Looking further ahead, if the central bank were to succeed in reigniting inflationary expectations, an accompanying rise in interest rates would have a potentially devastating impact on banks with their holdings of government bonds – especially the regional banks that play an important role in financing of industry. Any effect that a higher nominal GDP growth rate would have in reducing the debt-GDP ratio could in such circumstances quickly be offset by the damaging effects of a rise in interest rates.
Somebody defending the BoJ's record could retort to Western critics as follows: ‘You have been wrong about Japan before, and some of you have recognised that, and you are wrong again now. You seem obsessed by deflation-phobia. Yet it is your fear of even small and moderate reduction in prices that has in fact prompted over-expansionary monetary policies that cause repeated bubbles and eventual crashes."
The defender of the BoJ's record could also point out that occasional periods of deflation are needed if prices are to be stable in the long run. Moreover, episodes of deflation have historically been associated with rises in real living standards. For example, growth was almost as well maintained in the so-called ‘Great Depression' of the 1890s as it was in the succeeding period before World War I.
Indeed, if born-again ‘inflationists' are right, and 'inflation' rather than 'deflation' is the key to growth, why not tell central banks to target a 5% per annum trend increase in the CPI, or 10% a year?
Strong record for some
I will finish with two opinions sent to me by seasoned Japanese observers. The first is from Ryo Watabe, a professor of economics at Hosei University:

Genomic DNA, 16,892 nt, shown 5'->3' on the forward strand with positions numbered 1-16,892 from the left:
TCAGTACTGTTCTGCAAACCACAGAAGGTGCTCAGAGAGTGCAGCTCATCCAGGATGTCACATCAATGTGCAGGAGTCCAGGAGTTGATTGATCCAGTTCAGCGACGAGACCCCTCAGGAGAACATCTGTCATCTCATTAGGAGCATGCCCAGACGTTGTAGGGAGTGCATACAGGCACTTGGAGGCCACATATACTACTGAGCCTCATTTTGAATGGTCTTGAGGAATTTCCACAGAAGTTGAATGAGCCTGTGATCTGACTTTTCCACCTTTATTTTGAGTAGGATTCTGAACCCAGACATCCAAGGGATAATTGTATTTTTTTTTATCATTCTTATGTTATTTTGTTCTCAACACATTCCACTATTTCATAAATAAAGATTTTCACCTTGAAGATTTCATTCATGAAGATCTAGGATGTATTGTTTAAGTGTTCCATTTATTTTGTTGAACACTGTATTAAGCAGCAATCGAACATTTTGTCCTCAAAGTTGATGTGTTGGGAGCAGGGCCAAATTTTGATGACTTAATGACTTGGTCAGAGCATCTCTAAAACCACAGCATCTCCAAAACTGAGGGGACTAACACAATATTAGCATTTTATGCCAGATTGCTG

"Most Japanese academics are critical of the BoJ's monetary policy because, they say, the central bank is a government agency and its conduct should change in accordance with changing economic situations. However, central banks are not almighty; they do not have economic power to make private companies solvent and profitable nor do they have political power to let governments reduce budget deficits.
"I think Mr Shirakawa is one of the best governors that the BoJ has had."
Watabe points out that the approach to monetary policy as reflected in the recent pact is convenient for politicians. It lets them off the hook.
"There are many structural impediments which prevent the Japanese private sector from carrying out innovation. Capital and labour mobility is restricted; you cannot open shops or other businesses easily because there are many official documents to be filed and costs of registration are very expensive.
"Under such circumstances, if too much onus is placed on monetary policy, and if indeed Japan succeeds in getting rid of deflation thanks to monetary easing, it will be used as an excuse not to implement much-needed structural reforms."
My second correspondent, who wishes to remain anonymous, also dwells on the politics of the change:
"Supporters of the new inflation targeting agreement with the government are often politically ambitious economists with vulgar motives. But it is also true that the downsides from having a politically subordinate central bank have been forgotten in Japan: the age of war when the Bank of Japan was called the ‘Nihonbashi branch of the finance ministry' and the savings of middle class were wiped out – all forgotten.
"If the government forces the Bank of Japan to issue unlimited amounts of fiat money, it will merely add to the pile of government bonds. The only investment possible, in practice, at present is spending on further infrastructure. This is unnecessary. It will make no contribution to a more productive or growth-oriented economy. Remember, also, that the politicians still have close ties to contractors who make political donations."
Aged only 63, Shirakawa still has much to contribute. These economists, and other members of the scholarly community, in Japan and overseas, look forward eagerly to a renewed dialogue with professor Shirakawa as soon as he is free of the burdens of office.